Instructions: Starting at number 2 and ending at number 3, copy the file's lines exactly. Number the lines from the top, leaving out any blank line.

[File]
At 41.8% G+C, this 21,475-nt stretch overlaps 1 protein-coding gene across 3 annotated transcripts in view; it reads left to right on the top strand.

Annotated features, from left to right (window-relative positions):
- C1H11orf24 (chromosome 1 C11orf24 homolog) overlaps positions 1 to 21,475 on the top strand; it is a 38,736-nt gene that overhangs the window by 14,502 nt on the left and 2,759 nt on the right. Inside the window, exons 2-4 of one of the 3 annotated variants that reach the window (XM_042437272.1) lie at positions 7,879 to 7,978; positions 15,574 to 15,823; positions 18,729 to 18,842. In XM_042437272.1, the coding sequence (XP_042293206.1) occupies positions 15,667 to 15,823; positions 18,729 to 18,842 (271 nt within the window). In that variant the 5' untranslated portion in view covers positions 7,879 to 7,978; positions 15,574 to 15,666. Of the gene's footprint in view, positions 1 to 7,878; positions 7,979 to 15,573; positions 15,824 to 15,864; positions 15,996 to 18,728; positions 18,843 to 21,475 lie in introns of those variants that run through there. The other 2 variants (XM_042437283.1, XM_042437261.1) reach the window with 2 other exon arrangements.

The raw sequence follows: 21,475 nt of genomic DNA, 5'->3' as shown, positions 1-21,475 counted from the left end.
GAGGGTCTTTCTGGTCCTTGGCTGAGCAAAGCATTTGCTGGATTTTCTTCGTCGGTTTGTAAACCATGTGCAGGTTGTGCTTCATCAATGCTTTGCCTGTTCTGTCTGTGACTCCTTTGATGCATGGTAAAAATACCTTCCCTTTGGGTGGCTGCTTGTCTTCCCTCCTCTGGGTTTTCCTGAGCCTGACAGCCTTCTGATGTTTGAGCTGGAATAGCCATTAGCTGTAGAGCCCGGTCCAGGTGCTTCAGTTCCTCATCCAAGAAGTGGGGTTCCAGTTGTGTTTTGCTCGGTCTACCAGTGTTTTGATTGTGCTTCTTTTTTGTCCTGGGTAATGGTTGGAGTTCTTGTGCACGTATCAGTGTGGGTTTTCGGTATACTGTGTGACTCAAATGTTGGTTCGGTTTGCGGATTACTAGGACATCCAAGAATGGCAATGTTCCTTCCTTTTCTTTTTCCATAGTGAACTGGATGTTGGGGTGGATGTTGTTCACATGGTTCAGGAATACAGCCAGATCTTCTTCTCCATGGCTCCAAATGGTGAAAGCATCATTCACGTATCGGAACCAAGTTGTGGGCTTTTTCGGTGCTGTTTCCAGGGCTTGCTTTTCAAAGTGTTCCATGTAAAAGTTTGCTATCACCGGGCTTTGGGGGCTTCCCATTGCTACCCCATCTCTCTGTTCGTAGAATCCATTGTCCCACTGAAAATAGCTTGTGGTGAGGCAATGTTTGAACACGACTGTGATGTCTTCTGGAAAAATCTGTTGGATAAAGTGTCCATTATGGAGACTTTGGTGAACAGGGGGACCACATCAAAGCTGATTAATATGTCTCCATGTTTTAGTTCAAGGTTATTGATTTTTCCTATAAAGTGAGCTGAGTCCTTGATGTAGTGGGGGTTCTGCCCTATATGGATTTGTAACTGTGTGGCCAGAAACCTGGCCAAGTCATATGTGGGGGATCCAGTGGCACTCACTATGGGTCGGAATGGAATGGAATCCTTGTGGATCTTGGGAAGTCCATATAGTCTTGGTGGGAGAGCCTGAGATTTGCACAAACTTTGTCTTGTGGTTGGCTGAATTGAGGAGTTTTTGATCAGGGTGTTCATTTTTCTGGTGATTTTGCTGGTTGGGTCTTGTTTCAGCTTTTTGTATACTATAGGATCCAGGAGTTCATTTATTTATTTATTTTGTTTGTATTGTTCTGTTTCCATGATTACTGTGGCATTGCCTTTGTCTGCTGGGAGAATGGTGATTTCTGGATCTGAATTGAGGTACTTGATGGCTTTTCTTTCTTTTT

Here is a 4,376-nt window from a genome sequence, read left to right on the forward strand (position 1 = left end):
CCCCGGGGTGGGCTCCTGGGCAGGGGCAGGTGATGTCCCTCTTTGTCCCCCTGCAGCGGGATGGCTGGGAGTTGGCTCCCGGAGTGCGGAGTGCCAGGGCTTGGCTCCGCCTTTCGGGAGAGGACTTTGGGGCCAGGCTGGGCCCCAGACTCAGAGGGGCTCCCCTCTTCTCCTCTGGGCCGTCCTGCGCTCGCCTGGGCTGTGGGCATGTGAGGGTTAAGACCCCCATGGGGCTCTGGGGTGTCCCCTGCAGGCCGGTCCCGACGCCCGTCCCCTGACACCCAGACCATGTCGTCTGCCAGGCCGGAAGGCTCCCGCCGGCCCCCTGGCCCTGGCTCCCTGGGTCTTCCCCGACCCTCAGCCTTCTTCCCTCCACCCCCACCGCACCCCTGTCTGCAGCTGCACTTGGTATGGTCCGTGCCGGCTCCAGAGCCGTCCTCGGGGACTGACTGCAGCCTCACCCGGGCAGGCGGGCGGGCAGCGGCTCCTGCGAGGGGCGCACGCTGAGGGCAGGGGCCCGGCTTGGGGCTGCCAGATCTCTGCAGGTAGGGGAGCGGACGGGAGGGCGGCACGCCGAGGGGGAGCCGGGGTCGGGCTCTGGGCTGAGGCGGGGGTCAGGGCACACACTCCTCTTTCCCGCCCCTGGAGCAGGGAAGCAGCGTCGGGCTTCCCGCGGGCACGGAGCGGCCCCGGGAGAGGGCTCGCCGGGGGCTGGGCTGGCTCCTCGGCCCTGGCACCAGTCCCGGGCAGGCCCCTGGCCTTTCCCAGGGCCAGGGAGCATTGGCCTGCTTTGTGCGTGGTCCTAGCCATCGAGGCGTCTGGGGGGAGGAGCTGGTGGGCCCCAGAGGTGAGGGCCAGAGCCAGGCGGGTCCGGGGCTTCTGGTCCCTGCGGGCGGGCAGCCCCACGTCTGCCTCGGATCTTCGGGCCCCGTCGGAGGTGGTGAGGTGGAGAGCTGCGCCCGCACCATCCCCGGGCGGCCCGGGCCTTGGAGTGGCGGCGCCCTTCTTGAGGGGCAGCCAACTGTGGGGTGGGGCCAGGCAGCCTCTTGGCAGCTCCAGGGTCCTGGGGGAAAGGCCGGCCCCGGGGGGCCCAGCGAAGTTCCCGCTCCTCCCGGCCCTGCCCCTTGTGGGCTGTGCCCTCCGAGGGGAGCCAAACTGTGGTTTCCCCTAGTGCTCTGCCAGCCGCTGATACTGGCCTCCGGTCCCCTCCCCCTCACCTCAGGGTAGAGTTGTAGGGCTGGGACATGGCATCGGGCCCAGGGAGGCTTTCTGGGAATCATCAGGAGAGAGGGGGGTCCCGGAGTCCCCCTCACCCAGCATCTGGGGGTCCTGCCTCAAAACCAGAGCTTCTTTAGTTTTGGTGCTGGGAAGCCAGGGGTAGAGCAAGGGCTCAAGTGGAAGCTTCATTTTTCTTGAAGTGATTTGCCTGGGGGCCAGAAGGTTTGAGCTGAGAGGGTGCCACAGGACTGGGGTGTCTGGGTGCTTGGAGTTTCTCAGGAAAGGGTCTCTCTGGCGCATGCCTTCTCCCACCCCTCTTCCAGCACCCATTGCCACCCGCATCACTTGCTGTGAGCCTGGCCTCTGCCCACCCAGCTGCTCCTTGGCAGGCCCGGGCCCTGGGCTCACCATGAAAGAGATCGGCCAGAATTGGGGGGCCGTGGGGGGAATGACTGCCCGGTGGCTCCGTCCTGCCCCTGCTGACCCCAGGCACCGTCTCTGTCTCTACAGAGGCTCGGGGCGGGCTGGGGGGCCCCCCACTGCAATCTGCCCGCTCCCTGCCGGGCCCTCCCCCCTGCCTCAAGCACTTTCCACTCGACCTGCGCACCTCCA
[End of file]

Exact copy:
Annotated features, from left to right (window-relative positions):
- C1H11orf24 (chromosome 1 C11orf24 homolog) overlaps positions 1 to 21,475 on the top strand; it is a 38,736-nt gene that overhangs the window by 14,502 nt on the left and 2,759 nt on the right. Inside the window, exons 2-4 of one of the 3 annotated variants that reach the window (XM_042437272.1) lie at positions 7,879 to 7,978; positions 15,574 to 15,823; positions 18,729 to 18,842. In XM_042437272.1, the coding sequence (XP_042293206.1) occupies positions 15,667 to 15,823; positions 18,729 to 18,842 (271 nt within the window). In that variant the 5' untranslated portion in view covers positions 7,879 to 7,978; positions 15,574 to 15,666. Of the gene's footprint in view, positions 1 to 7,878; positions 7,979 to 15,573; positions 15,824 to 15,864; positions 15,996 to 18,728; positions 18,843 to 21,475 lie in introns of those variants that run through there. The other 2 variants (XM_042437283.1, XM_042437261.1) reach the window with 2 other exon arrangements.